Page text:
The MITRE ATT&CK Framework has rapidly become the go-to lens through which security operations teams view their ability to detect attacker tactics, techniques, and procedures (TTPs). The ATT&CK Framework comprises 266 (and counting) TTPs across twelve tactic categories from initial compromise through maintaining persistence, defense evasion, and finally impact, spanning the course of a full cyberattack campaign.
When enterprise SecOps teams start using MITRE ATT&CK, they gain a clearer view of which attack tactics they're able to detect, and which might fly under the radar or evade their defenses and eventually lead to a breach. Understanding these gaps in their defenses makes it easier to understand where to invest security budget, and how to update policies and procedures to fill those gaps.
Currently, the MITRE ATT&CK Framework is heavily weighted towards endpoint-centric attack tactics. Detection and investigation of a large percentage of the TTPs cataloged in the framework require visibility into files and processes on individual endpoints. Endpoint detection and response (EDR) is an area of heavy investment for security teams, and it makes sense that they want industry standards and frameworks to both scrutinize and validate the effectiveness of their programs. However, many crucial TTPs, especially in the later stages of an attack campaign, are easier to detect on the network.
Network-Centric TTPs Can Make The Difference Between a Compromise and a Data Breach
When an attacker has compromised your network and begins to move laterally, hopping from endpoint to endpoint, you need to move quickly to prevent them from maintaining a foothold, staging, and eventually exfiltrating critical data in a way that represents a potentially irreversible data breach.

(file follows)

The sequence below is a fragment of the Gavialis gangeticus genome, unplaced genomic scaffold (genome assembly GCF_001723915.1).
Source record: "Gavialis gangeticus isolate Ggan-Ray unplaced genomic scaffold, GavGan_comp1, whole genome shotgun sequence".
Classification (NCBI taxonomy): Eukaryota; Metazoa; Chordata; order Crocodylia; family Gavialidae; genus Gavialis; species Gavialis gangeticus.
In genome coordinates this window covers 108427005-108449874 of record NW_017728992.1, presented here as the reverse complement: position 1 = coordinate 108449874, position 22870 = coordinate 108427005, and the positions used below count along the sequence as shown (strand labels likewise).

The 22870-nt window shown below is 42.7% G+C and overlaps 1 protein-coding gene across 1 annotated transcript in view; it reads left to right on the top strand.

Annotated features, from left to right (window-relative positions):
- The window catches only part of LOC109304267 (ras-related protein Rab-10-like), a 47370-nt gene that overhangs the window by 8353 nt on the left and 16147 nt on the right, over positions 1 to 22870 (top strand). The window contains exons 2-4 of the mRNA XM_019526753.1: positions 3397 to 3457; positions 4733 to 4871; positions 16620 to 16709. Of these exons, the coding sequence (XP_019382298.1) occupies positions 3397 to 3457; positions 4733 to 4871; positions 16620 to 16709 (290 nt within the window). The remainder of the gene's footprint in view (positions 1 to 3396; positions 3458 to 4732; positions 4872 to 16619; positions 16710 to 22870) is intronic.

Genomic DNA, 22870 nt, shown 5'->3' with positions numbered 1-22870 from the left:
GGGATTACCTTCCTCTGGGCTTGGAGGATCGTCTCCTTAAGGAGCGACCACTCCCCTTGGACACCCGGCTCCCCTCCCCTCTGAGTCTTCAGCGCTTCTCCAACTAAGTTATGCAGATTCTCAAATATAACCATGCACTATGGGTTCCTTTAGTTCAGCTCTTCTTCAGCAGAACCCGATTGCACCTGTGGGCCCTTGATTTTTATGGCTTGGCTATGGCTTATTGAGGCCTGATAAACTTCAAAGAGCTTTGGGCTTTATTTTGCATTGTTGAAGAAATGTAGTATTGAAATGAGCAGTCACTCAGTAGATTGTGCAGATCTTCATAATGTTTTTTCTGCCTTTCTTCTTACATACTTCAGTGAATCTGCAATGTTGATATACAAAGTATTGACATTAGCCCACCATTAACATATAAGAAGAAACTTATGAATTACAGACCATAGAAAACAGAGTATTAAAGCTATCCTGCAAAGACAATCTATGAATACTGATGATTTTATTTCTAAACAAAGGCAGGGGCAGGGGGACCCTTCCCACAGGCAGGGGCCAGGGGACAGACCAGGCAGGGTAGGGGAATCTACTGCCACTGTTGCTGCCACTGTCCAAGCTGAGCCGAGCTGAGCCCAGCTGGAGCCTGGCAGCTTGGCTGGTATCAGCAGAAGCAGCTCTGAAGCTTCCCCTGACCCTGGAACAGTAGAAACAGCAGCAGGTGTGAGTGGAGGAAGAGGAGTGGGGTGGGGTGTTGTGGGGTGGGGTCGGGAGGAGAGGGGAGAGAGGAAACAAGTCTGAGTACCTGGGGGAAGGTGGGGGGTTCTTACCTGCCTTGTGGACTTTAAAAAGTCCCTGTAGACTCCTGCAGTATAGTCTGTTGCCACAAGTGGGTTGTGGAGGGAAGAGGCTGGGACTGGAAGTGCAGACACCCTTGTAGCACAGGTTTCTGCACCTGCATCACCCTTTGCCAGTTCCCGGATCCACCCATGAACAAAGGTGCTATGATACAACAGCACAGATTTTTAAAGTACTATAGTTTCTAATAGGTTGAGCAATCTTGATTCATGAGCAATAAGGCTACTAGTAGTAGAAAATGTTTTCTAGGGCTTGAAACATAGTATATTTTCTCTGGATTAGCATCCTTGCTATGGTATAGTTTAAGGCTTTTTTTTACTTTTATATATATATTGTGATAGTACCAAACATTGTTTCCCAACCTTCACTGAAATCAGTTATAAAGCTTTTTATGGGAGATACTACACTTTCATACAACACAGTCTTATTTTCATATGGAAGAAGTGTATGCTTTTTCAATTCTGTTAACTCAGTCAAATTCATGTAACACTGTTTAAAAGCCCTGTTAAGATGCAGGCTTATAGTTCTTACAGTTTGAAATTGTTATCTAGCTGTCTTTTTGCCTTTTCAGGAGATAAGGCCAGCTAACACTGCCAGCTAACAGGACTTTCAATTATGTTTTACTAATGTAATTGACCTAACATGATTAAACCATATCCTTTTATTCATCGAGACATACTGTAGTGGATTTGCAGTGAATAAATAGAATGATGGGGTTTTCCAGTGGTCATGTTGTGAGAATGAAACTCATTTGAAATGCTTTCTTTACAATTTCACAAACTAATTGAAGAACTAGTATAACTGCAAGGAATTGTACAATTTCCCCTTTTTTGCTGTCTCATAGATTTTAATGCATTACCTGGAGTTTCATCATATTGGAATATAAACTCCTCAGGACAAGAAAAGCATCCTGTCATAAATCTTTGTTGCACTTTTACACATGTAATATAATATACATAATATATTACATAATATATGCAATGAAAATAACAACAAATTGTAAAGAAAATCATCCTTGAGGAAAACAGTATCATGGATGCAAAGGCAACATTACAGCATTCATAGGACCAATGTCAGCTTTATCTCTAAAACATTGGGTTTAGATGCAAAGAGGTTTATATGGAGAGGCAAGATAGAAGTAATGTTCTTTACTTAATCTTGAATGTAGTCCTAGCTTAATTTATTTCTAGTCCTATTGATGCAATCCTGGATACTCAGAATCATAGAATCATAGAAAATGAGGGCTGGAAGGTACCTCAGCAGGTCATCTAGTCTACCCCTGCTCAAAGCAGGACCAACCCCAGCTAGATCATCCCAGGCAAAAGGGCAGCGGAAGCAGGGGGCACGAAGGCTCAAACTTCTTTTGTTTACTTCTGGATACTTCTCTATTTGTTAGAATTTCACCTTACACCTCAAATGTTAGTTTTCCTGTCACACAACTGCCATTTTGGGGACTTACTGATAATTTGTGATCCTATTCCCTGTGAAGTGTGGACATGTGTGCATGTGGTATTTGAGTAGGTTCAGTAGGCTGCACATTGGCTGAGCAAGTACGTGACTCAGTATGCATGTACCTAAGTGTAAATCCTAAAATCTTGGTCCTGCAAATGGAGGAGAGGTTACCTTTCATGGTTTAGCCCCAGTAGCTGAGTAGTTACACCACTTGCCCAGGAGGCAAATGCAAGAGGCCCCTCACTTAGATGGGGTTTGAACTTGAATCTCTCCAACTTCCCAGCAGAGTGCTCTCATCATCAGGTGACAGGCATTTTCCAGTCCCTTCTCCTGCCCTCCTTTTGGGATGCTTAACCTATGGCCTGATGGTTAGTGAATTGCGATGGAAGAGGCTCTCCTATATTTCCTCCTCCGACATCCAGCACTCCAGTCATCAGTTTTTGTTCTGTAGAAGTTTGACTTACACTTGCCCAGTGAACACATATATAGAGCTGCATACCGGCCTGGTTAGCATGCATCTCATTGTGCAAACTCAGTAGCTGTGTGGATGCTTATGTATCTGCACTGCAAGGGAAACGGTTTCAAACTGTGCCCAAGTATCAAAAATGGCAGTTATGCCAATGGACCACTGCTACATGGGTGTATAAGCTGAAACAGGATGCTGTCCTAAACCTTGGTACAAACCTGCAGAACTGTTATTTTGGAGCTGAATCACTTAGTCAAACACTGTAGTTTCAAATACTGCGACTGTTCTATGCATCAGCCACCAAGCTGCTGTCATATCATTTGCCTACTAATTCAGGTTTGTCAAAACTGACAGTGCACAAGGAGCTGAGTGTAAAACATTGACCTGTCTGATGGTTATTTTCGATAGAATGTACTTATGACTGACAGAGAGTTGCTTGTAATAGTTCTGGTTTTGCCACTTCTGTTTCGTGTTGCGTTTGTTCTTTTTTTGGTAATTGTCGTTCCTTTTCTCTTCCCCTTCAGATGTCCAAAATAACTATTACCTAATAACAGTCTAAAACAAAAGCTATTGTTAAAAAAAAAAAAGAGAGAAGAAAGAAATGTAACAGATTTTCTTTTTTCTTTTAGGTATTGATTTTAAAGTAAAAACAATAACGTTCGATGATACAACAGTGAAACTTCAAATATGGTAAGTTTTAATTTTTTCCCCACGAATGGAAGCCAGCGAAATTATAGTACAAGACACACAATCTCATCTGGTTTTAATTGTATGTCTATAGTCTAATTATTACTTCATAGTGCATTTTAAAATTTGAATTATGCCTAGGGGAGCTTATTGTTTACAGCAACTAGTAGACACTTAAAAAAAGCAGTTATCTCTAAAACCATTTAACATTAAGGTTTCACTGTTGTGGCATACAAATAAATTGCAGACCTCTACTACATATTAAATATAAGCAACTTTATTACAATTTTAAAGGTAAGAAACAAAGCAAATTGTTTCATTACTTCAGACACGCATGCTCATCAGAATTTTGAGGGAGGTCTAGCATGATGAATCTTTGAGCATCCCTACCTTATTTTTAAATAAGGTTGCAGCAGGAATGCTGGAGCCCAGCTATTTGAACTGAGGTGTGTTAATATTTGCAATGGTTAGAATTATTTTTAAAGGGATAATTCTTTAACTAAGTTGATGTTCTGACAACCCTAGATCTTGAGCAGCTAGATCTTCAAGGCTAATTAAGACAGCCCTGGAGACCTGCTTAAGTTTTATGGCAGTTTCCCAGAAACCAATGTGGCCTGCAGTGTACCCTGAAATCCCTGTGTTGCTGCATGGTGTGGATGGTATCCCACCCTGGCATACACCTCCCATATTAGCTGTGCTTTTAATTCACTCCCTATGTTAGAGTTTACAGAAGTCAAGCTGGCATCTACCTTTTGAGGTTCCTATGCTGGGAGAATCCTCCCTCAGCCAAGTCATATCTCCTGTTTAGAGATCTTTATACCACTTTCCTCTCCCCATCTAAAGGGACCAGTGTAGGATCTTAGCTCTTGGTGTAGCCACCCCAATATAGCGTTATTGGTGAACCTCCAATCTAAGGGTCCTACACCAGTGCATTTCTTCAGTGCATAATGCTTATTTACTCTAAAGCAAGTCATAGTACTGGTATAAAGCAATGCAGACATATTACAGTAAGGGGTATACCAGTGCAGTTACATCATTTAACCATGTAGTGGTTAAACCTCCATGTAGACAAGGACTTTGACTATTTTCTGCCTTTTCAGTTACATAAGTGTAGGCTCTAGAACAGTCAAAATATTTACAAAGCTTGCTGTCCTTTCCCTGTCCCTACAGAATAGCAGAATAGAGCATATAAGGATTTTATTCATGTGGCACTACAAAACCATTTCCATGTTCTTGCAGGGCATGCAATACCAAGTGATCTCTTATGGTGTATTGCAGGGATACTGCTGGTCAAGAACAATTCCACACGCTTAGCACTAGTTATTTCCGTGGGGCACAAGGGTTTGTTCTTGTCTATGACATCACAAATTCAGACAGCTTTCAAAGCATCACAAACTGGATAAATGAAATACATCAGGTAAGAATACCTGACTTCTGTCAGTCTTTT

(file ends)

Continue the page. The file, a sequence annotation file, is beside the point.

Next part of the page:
If an attacker is inside the environment, that means they've likely already circumvented some defenses. A few common ways to do this would be:
- Deleting or altering activity logs to mask suspicious behavior
- Hijacking or injecting attack behavior into unmonitored processes to evade endpoint security
- Stealing valid credentials and using them for unauthorized purposes
Many times, endpoint security, next-gen AV, or firewalls will catch these tactics. But attackers know it only has to work once for them to get the toehold they need, so they keep trying and keep developing new tactics for bypassing these security mechanisms.
In all of these cases, the attacker buys themself time to expand their footprint in the target environment. Security teams that have the ability to detect what happens after these behaviors are in a much better position to reduce the amount of time the attacker has to complete their goals.
This is where network detection and response (NDR) comes in.
The Asymmetric Battle and How Covert Defenses Can Help
Why are attackers able to circumvent established security mechanisms so effectively, and what can a savvy security team do next?